The process of setting up a Spot UV business card is different from what you are used to. Since the Spot UV coating is not actually “printed”, the area that is printed and the area that is Spot UV will require separate files.
Areas with UV (Spot) and Areas with No UV
Let’s make it clear, the purpose of spot UV coating is to cover only certain graphic areas on the card, not the whole flat side of the card. Think of it as highlighting the important parts of your business card so that they stand out. Not only that, but you can get really creative with spot UV coating and make a business card that leaves a lasting impression on the viewer.
The Printed Area
The printed area of the card doesn’t need any special layers or effects to prepare it for spot UV coating. The only thing you will do special might be to leave out certain objects that you might want to be spot UV only, without any printing under it giving it that “Ghost” effect.
In this example, the “m” was left out of the printing, only a solid orange was printed saturating the entire back side. The spot UV coating was applied to render the “Ghost” effect to the “m” and you can only see it in the light at certain angles… this is one of the owner’s business cards, we get WOW’s every time and most customers want it for their business cards.
The Spot UV Area
Believe it or not, it’s not that difficult to make a Spot UV file for the business card. Think of it this way, the UV coating is simply a clear color that you can put over any object in your design. Therefore, all you need to do is use black (100% K) representing the areas where the UV coating will be applied. Anything that is left white in the spot UV file will NOT have UV applied to it. Anything that is black (100% K), will. Simple as that.
[note color=”#d1d7c7″]I would not recommend doing this in Photoshop since the layer would be rasterized creating a jagged edge, use Illustrator which creates a vector layer instead for nice crisp clear edges.[/note]
The logo on the front of the card is important to us so we wanted it to stand out. How did we do it? Spot UV of course! It just jumps out at you when you’re looking at the card.
[note color=”#FFCC00″]Once you have setup your Spot UV business cards. Give us a call at 1877-mmprint to speak printing professional about your project or visit our Business Card Printing Page for more information and to request a quote. [/note]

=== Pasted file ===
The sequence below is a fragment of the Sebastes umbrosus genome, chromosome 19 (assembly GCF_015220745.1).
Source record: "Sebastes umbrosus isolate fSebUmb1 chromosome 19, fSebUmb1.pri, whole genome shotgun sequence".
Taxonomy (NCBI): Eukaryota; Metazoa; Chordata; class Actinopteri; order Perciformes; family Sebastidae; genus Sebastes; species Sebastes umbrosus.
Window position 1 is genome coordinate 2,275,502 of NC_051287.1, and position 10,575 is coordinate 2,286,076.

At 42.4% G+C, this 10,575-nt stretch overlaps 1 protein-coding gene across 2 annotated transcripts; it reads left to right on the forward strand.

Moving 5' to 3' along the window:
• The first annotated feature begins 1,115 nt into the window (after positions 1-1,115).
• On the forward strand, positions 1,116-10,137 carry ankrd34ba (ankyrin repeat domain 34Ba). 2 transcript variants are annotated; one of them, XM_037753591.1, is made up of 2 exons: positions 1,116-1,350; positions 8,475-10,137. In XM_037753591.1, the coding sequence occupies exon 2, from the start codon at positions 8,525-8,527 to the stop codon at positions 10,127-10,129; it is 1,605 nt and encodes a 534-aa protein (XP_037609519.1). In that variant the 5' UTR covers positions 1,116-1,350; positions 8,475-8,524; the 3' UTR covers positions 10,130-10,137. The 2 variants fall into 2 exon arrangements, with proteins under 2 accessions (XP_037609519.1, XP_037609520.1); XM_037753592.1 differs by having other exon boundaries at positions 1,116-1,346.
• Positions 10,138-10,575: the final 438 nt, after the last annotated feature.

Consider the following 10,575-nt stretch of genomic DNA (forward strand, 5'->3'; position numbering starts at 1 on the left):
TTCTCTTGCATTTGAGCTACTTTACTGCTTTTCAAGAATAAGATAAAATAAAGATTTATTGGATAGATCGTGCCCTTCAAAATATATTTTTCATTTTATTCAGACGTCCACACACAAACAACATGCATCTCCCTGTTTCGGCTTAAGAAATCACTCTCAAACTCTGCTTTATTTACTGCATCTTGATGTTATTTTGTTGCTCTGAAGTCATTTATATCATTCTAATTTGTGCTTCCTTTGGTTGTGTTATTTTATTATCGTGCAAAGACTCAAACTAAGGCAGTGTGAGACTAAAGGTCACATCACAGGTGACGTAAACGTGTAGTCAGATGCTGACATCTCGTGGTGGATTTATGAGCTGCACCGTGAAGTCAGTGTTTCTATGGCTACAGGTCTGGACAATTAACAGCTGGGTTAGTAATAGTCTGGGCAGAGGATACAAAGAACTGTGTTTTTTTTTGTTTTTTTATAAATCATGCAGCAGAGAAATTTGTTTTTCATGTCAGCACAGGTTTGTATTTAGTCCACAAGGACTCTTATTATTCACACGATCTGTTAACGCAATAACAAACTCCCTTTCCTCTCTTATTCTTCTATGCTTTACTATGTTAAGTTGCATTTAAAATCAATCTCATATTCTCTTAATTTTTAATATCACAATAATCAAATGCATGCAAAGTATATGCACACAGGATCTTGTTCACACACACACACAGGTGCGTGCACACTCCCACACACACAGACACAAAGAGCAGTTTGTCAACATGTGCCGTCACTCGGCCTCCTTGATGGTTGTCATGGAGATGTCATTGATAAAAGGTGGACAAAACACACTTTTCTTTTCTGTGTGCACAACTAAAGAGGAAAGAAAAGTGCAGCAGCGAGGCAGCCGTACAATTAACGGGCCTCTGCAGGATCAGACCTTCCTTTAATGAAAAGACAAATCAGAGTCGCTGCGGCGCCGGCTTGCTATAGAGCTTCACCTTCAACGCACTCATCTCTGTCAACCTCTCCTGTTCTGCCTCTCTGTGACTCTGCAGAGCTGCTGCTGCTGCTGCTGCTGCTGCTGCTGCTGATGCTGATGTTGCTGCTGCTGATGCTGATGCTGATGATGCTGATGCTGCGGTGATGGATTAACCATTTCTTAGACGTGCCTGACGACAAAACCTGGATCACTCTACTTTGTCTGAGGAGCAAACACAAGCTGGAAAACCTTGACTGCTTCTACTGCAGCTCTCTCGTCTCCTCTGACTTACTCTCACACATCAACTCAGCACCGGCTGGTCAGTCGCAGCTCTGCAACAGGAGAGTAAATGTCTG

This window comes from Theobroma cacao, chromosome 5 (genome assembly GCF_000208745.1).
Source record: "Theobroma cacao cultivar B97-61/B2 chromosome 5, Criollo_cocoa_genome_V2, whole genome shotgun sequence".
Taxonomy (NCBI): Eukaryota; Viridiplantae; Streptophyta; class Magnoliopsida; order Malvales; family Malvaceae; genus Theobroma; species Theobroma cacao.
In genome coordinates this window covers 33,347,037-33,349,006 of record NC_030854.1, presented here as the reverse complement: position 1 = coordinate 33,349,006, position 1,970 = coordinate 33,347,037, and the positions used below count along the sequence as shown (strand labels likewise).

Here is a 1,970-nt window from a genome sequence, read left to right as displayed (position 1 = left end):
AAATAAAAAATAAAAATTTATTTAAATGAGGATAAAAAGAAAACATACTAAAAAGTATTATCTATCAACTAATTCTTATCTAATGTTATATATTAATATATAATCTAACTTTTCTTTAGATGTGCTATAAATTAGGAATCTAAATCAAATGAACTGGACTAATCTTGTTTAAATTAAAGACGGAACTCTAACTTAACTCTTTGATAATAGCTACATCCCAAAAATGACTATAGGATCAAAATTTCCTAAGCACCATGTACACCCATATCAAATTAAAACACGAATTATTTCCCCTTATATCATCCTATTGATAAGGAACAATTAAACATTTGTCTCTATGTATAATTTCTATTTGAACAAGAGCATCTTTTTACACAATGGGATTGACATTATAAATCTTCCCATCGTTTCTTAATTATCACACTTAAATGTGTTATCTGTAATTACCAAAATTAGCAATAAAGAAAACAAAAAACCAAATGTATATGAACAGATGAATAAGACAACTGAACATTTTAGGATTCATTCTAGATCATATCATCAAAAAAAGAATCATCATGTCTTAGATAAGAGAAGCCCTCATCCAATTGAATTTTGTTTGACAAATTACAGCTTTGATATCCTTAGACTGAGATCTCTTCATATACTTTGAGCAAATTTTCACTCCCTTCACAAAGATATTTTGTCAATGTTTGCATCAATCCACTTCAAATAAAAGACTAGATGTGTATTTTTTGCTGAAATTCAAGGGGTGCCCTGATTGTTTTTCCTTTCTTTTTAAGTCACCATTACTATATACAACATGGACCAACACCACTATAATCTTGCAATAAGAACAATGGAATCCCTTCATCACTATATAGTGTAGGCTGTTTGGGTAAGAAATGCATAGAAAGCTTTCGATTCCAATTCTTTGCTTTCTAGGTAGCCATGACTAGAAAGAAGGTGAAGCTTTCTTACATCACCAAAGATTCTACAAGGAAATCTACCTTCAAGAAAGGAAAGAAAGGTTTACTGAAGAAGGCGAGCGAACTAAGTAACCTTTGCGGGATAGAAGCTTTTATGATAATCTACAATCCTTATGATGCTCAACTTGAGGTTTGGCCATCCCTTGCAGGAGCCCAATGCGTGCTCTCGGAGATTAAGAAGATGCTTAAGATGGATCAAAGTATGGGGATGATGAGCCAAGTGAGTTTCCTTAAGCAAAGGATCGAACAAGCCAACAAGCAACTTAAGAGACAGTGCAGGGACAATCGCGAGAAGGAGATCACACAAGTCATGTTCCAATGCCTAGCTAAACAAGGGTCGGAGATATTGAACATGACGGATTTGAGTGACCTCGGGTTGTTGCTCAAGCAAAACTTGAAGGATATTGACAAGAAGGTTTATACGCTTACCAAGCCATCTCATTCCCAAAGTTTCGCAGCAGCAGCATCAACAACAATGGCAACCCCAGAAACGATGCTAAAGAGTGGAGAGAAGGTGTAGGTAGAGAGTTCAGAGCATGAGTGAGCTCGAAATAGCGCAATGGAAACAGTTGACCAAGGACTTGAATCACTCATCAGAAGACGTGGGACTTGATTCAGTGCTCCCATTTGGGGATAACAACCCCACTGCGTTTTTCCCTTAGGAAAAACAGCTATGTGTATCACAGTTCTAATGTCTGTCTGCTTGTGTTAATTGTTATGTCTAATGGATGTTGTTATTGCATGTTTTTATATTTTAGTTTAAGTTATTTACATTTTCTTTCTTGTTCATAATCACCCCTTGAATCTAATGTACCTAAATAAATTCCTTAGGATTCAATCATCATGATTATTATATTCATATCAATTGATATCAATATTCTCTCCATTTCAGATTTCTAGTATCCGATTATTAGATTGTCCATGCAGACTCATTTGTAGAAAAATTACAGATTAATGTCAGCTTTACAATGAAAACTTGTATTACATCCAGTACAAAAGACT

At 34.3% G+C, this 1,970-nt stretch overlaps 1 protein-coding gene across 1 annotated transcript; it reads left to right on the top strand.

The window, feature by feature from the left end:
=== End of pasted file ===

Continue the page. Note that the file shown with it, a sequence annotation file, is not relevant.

This post is best suited for graphic designers who will be working on a die cutting project and/or those of you who simply like to know how to do stuff.
Creating a die line for die cutting can be pretty simple or can be quite difficult, all depends on your design and some planning beforehand can come in very handy later on.
First, I want to make it clear that die cutting thin lines is not always a good idea. Thin lines in a die create thin cuts in the paper that can easily bend or rip off. Sometimes it’s unnavoidable such as die cutting hair or thin fonts but if possible, always try to use thick locks of hair or bold type if your die cut is typography-based.
Custom Die Cut Hang Tags
For this tutorial we are going to create a Die Cut Hang Tag. Many clothing manufacturers use hang tags to brand their merchandise and sometimes include information about the product or the company on the back or inside if it is a folding hang tag.
For this tutorial, we will use a fictitious Clothing Brand called mmprint.
Our goal is to have a finished hang tag where we will die cut the mmprint with the white Stroke around it. Leaving the grey area (which for purposes of this tutorial is simulating the paper) by using a die cutter such as our Heidelberg Windmill Letterpress.
The Right Tools
The die line must be made using a vector design program such as Adobe Illustrator or InDesign. A die maker uses a CNC (Computer Numerical Control) machine which uses CAD software to send the design commands to the CNC machine.
Preparing the Artwork
Creating the die line for the mmprint hang tag should be rather straight forward and simple. We used Century Gothic Bold for the text and made an offset path to make it thicker, then added a 3pt. Stroke around it. All we really need to do is make a line that goes around the entire perimeter of the white Stroke.
Sure, you can show off your Pen tool skills and trace the whole thing but working efficiently is key for a designer and when you have other projects to move on to, time is important.
At this point in our design, our stroke is an effect applied to the object. When you select the object with the black arrow, you will see that the selection line is located within the stroke. Since we need the die line to be the outside edge of the stroke, we have to make the stroke an object itself.
Select the mmprint object then click Edit>Copy then click Edit>Paste in Front
With the new object selected, click Object>Expand
While still selected, click the Unite button in the PathFinder tab (Window>Pathfinder)
Now you should have the outline of the object that is completely white, which notably is the shape that will remain in the sheet of paper once the mmprint is die cut out…
Now just 2 more steps.
While our new white object selected, all we need to do is give it a 1pt. stroke (I chose orange so it stands out) and remove the fill color.
Here is the result:
The final step is to convert the orange color we selected into a PMS color that we will call “Die Line”.